Ontario divorce law provides that divorcing spouses’ property will be divided down the middle so that each party receives an equal share of assets. The idea is simple, but the reality is that property division in Ontario is far more complex than a 50-50 split, especially with regard to the matrimonial home.
Because each spouse is entitled to any increase in the value of matrimonial property, it is crucial to obtain an accurate valuation of assets. In some cases, it is also necessary to distinguish between matrimonial and excluded property. Property that is excluded from division may include inheritances or gifts that one spouse received from someone outside of the marriage. Generally, for property to be excluded, it must not have been invested in the matrimonial home.
As we often emphasize at MatrimonialHome.com, the family home is a central asset in many marriages. How the home is handled in divorce can affect every aspect of the settlement, including matters of child custody, child support and spousal support.
The law provides that both spouses have a right to stay in the matrimonial home. That is, unless a judge orders one spouse to leave. An order of exclusive possession requires that one spouse leave the home while the other stays. Typically, if the spouses have children together, the parent who stays in the home is the one who will have custody of the kids.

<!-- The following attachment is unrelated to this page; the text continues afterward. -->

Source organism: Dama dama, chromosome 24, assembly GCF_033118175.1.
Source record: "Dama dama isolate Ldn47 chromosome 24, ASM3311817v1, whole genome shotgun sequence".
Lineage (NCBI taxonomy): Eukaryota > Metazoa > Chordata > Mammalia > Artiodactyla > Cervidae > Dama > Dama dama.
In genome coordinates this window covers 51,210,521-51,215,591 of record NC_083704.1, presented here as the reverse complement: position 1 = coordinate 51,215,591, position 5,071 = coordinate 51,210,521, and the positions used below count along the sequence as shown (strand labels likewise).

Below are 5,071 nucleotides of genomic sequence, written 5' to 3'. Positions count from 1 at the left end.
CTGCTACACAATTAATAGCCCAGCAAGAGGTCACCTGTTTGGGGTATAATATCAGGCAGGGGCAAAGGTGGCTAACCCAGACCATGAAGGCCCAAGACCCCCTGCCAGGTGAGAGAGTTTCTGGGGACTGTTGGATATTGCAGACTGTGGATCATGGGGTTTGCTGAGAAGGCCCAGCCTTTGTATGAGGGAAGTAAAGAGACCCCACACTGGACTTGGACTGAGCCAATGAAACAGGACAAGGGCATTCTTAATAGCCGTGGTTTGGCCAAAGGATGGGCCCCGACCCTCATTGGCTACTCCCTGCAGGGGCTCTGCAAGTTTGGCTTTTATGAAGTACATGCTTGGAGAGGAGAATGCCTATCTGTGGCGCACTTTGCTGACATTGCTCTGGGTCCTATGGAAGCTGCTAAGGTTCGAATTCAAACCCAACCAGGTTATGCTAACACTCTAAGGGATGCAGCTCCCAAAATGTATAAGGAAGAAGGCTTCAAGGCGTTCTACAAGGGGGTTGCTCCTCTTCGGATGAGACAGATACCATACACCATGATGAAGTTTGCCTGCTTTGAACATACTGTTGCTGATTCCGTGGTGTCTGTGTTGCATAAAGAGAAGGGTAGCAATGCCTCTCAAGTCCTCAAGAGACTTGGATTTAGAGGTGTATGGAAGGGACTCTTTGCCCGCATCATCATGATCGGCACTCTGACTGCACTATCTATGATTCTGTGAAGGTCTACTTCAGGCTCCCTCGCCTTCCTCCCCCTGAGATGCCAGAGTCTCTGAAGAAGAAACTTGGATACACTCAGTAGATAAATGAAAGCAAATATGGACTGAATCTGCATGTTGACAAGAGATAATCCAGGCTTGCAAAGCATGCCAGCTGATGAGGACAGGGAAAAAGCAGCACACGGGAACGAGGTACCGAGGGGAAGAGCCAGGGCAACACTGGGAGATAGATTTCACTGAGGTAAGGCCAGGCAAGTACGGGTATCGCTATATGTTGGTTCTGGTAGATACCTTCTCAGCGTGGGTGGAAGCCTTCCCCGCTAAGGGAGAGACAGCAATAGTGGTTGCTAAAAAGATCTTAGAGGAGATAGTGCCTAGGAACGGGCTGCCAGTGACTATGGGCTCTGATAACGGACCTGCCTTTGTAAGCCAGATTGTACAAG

Because each spouse initially has an equal right to stay in the home, neither spouse may mortgage, sell, sublet or rent the property without the permission of the other spouse. This requirement applies even if only one spouse owns the property or if only one spouse’s name is on the lease.
To learn more about your property rights in divorce, please see MatrimonialHome.com’s property division overview.